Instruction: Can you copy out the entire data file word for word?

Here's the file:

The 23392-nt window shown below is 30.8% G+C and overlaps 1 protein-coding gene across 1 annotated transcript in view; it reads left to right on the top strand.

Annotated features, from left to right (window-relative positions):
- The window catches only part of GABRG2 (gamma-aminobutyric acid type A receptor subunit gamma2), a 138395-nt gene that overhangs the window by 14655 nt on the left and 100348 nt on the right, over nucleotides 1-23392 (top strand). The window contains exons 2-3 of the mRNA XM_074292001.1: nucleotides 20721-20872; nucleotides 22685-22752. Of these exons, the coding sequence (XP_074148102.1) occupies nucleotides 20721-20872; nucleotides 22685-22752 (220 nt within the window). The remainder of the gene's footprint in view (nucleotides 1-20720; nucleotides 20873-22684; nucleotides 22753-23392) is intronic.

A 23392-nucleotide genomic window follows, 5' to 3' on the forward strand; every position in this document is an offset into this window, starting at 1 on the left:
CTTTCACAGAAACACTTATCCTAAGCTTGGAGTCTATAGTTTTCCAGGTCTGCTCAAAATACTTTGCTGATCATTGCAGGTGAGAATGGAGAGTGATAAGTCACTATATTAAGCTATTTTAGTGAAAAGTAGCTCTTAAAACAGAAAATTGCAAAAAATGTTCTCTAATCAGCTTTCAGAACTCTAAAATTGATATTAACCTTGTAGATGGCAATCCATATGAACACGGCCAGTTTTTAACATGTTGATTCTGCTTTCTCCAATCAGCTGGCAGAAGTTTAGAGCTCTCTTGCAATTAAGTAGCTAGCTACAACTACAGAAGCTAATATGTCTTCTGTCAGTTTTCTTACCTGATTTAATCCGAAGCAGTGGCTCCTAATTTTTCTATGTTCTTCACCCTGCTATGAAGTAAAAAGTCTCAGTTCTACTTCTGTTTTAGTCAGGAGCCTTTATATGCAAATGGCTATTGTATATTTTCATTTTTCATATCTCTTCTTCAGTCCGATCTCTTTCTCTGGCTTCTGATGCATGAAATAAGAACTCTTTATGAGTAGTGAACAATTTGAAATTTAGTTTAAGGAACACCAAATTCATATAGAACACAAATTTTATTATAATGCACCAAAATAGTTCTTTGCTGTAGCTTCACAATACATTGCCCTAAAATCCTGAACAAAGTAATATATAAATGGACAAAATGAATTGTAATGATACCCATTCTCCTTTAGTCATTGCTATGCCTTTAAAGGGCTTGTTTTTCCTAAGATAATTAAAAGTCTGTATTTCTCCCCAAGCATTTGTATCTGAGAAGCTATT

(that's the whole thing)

The 23392-nt window shown below is 30.8% G+C and overlaps 1 protein-coding gene across 1 annotated transcript in view; it reads left to right on the top strand.

Annotated features, from left to right (window-relative positions):
- The window catches only part of GABRG2 (gamma-aminobutyric acid type A receptor subunit gamma2), a 138395-nt gene that overhangs the window by 14655 nt on the left and 100348 nt on the right, over nucleotides 1-23392 (top strand). The window contains exons 2-3 of the mRNA XM_074292001.1: nucleotides 20721-20872; nucleotides 22685-22752. Of these exons, the coding sequence (XP_074148102.1) occupies nucleotides 20721-20872; nucleotides 22685-22752 (220 nt within the window). The remainder of the gene's footprint in view (nucleotides 1-20720; nucleotides 20873-22684; nucleotides 22753-23392) is intronic.

A 23392-nucleotide genomic window follows, 5' to 3' on the forward strand; every position in this document is an offset into this window, starting at 1 on the left:
CTTTCACAGAAACACTTATCCTAAGCTTGGAGTCTATAGTTTTCCAGGTCTGCTCAAAATACTTTGCTGATCATTGCAGGTGAGAATGGAGAGTGATAAGTCACTATATTAAGCTATTTTAGTGAAAAGTAGCTCTTAAAACAGAAAATTGCAAAAAATGTTCTCTAATCAGCTTTCAGAACTCTAAAATTGATATTAACCTTGTAGATGGCAATCCATATGAACACGGCCAGTTTTTAACATGTTGATTCTGCTTTCTCCAATCAGCTGGCAGAAGTTTAGAGCTCTCTTGCAATTAAGTAGCTAGCTACAACTACAGAAGCTAATATGTCTTCTGTCAGTTTTCTTACCTGATTTAATCCGAAGCAGTGGCTCCTAATTTTTCTATGTTCTTCACCCTGCTATGAAGTAAAAAGTCTCAGTTCTACTTCTGTTTTAGTCAGGAGCCTTTATATGCAAATGGCTATTGTATATTTTCATTTTTCATATCTCTTCTTCAGTCCGATCTCTTTCTCTGGCTTCTGATGCATGAAATAAGAACTCTTTATGAGTAGTGAACAATTTGAAATTTAGTTTAAGGAACACCAAATTCATATAGAACACAAATTTTATTATAATGCACCAAAATAGTTCTTTGCTGTAGCTTCACAATACATTGCCCTAAAATCCTGAACAAAGTAATATATAAATGGACAAAATGAATTGTAATGATACCCATTCTCCTTTAGTCATTGCTATGCCTTTAAAGGGCTTGTTTTTCCTAAGATAATTAAAAGTCTGTATTTCTCCCCAAGCATTTGTATCTGAGAAGCTATT